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Tablet: Toy or laptop-succeeding tool?

  
  
  
  
  

describe the imageWith Amazon unveiling its Kindle Fire tablet today and Samsung’s Galaxy Tab series garnering more than a few good reviews, the tablet is poised to become an established piece of tech rather than an Apple-only gizmo.  While the iPad started the craze, the success of other (but not all) renditions hints at future price slashes and app-tastic innovations.  Touch screens, intuitive layouts and petite proportions have the digital slates on their way to becoming a household item.

 But what type of household device will it be?  Will it be a work-home hybrid like computers and smartphones that serves both professional and personal purposes?  Or will it lean more toward the unnecessary-but-fun luxury category where e-readers, mp3 players and gaming consoles reside?  The jury is still out to lunch.

In June 57, percent of owners polled by Resolve Market Research reported that they used their tablets to supplant laptop applications, including work-related tasks.  These findings might indicate a laptop-tablet battle for computing supremacy, but another study has come to a very different conclusion.  A survey by Citigroup revealed that of 1,800 polled in the U.S. and U.K., 62 percent would purchase a tablet as a new toy or leisure gadget.  Only 18 percent reported they would use the device for work.

Of course these surveys cannot be arranged into an apples-to-apples comparison— the most glaring distinction being that one polled tablet owners and the other asked would-be consumers.  As more companies, like Amazon, enter the tablet club, the market dynamic will continue to evolve; only time will tell if and how the tablet will fit into the tech ecosystem.  

In the meantime, marketers would be wise to keep an eye on the public’s sentiments.  So far tablet ads have focused on versatility and ease of use, but should iPads, Kindle Fires and Galaxy Tabs become common office tools, those themes will need an upgrade.

On a lighter note, Disney’s upcoming Appmates for Cars points toward the toy (albeit awesome toy) category. Now all I need is an excuse to race Lightning McQueen at the office.

Nicole Duncan

When contagious is what you want

  
  
  
  
  

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As a common word, “contagious” usually conjures memories of never-ending flues, Hollywood thrillers (Contagion, anyone?) and that guy the subway who sneezed on you this morning.  But in the world of social media marketing, where viral videos, retweets and Facebook likes drive traffic, contagious is key.
 
Hubspot’s Dan Zarrella, author of the e-book, Zarrella’s Hierarchy of Contagiousness, recently hosted a Science of Social Media webinar to further explain and promote his research.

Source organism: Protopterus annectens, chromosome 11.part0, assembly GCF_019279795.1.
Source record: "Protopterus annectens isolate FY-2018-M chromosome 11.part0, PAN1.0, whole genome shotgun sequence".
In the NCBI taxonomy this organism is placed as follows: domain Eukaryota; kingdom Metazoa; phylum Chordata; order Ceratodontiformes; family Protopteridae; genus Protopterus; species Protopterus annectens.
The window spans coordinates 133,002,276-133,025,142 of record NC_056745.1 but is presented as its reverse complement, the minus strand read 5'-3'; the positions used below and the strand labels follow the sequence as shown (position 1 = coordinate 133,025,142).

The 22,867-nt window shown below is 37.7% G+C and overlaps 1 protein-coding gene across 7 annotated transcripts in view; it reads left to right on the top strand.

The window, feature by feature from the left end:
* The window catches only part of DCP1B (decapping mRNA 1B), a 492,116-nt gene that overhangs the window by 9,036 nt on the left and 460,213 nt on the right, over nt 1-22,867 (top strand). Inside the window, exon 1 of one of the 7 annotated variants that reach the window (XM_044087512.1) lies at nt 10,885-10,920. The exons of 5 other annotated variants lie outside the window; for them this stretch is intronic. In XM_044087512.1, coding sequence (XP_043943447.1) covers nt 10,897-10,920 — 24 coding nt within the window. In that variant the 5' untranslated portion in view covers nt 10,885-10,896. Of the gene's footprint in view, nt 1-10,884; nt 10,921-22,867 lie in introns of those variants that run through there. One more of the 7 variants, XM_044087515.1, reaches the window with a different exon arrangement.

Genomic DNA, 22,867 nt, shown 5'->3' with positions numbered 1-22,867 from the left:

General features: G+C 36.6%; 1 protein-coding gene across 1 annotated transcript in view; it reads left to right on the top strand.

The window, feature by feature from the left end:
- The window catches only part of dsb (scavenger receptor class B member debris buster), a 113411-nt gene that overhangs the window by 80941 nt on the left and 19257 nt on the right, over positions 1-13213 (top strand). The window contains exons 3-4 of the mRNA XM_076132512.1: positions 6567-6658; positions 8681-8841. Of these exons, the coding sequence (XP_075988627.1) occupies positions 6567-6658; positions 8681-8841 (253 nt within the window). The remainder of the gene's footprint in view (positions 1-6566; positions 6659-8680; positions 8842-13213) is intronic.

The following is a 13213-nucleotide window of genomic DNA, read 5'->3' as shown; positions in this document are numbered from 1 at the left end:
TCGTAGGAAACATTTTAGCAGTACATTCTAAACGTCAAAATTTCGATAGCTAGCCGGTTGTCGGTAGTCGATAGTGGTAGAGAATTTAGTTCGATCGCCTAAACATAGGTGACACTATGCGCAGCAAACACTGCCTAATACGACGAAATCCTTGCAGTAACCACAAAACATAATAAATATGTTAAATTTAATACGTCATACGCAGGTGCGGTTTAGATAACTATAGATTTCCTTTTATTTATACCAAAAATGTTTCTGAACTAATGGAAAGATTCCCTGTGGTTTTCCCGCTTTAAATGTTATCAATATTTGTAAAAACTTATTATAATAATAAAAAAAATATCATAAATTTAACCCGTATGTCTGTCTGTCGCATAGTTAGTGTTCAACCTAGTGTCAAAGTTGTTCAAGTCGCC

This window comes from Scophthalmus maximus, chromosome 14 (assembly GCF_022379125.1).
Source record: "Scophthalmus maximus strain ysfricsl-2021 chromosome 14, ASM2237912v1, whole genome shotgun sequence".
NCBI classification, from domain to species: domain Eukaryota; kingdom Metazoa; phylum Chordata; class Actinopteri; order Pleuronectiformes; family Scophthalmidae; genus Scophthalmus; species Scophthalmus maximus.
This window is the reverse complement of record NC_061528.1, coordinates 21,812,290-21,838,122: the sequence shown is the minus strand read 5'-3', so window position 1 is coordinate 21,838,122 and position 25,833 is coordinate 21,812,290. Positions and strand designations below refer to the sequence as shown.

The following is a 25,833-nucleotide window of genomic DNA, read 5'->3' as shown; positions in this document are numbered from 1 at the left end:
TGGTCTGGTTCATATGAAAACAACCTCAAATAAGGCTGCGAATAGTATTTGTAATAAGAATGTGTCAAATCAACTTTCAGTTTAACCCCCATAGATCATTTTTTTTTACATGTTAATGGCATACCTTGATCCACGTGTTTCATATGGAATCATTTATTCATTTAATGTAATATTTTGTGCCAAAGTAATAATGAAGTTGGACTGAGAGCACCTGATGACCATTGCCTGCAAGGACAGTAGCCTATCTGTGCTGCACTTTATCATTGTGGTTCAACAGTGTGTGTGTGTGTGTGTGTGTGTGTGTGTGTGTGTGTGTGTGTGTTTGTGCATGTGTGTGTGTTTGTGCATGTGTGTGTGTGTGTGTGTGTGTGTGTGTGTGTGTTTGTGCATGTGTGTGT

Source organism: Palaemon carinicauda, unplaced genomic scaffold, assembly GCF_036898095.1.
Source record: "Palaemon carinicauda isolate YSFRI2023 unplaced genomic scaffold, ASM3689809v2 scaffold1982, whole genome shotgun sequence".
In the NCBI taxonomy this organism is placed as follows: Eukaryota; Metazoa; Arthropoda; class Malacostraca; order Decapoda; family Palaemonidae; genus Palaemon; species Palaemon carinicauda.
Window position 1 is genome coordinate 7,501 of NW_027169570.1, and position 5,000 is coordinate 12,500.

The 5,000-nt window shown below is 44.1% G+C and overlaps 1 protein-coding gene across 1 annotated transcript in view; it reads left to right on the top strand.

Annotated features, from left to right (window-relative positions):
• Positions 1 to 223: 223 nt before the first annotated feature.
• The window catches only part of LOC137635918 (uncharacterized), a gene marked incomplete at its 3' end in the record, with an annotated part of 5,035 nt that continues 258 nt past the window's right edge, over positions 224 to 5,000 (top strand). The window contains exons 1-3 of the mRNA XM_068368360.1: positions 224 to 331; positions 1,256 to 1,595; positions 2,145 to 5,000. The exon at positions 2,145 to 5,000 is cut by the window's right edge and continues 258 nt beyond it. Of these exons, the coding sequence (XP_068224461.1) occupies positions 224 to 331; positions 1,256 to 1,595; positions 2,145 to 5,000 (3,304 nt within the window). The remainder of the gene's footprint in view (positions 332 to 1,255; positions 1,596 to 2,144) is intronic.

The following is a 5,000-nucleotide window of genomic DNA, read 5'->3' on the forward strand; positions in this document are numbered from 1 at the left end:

Eschewing the “unicorn and rainbow” marketing defaults that are guided by what feels right, Zarrella sought to analyze the efficacy of social media campaigns using quantifiable methods and data.  Many of his findings can be compared to established scientific theories such as gene propagation and evolution.
 
Here are some of the highlights of his research.  You can watch the webinar in its entirety here.

  1. Retweets are like fruit flies.  Fruit flies reproduce quickly and in great numbers, but they have short life spans.  Elephants, on the other hand, take longer and have fewer offspring, but the have increased longevity. With regard to campaigns, you have to decide if you want short-term virality or long-term loyalty.
  2. Engaging in conversation is not the most important part of a campaign. Zarrella’s data indicates that it’s far more important to share interesting content.
  3. Marketing and zombies are the peanut-butter and jelly of audience reach. A combined relevance exists wherein two seemingly unrelated topics (like marketing and the undead) are popular within a specific group. Uncovering and attending to both subjects makes you more relevant.
  4. Embrace the weekends.  Zarrella maintains that posting content while social channels are quieter, like Fridays and weekends, can help you reach followers when they have more time and less information fighting for their attention.
  5. Kardashian is King… er, Queen. The New York Times has low clickthrough rates while the Kardashians’ rates are among the highest, making them the most influential users on Twitter.  In 10 years, we’ll all be pledging allegiance to Kim, Khloe and Kourtney.

 Perhaps the Marketing Zombies will save us.


Nicole Duncan

The Numbers: Live Stats on Social Media

  
  
  
  
  

As a community manager, I often wonder why companies won’t just accept that they need to engage their customers with social media, and why they can’t see that consumers (not just ad people) are using and consuming social media at an astounding pace. Realistically, there are a lot of good reasons for this, chiefly that they don’t see any empirical evidence that the times are changing. This presents a real big challenge to social media enthusiasts like myself, as we are so consumed by trying to keep up with “it” – “it” being The State of NOW, as Jeff Pulver so aptly puts it – that we have a hard time stepping back and seeing it with “client eyes.”

Enter Gary Hayes of Personalize Media, @GaryPHayes on Twitter. He has created this amazing app (below) that is tracking the rapidly advancing rate of people using the social web. Notice this app is updating itself in real time. Could it provide enough evidence of this crazy media revolution that’s so difficult to quantify?

Thanks goes to Chris Voss for blogging it before me and tweeting the link.

UPDATE: 2/22/2010: Just realized I only mentioned the social media counter and not the tabs for mobile and games. Check out those categories with this counter, too!

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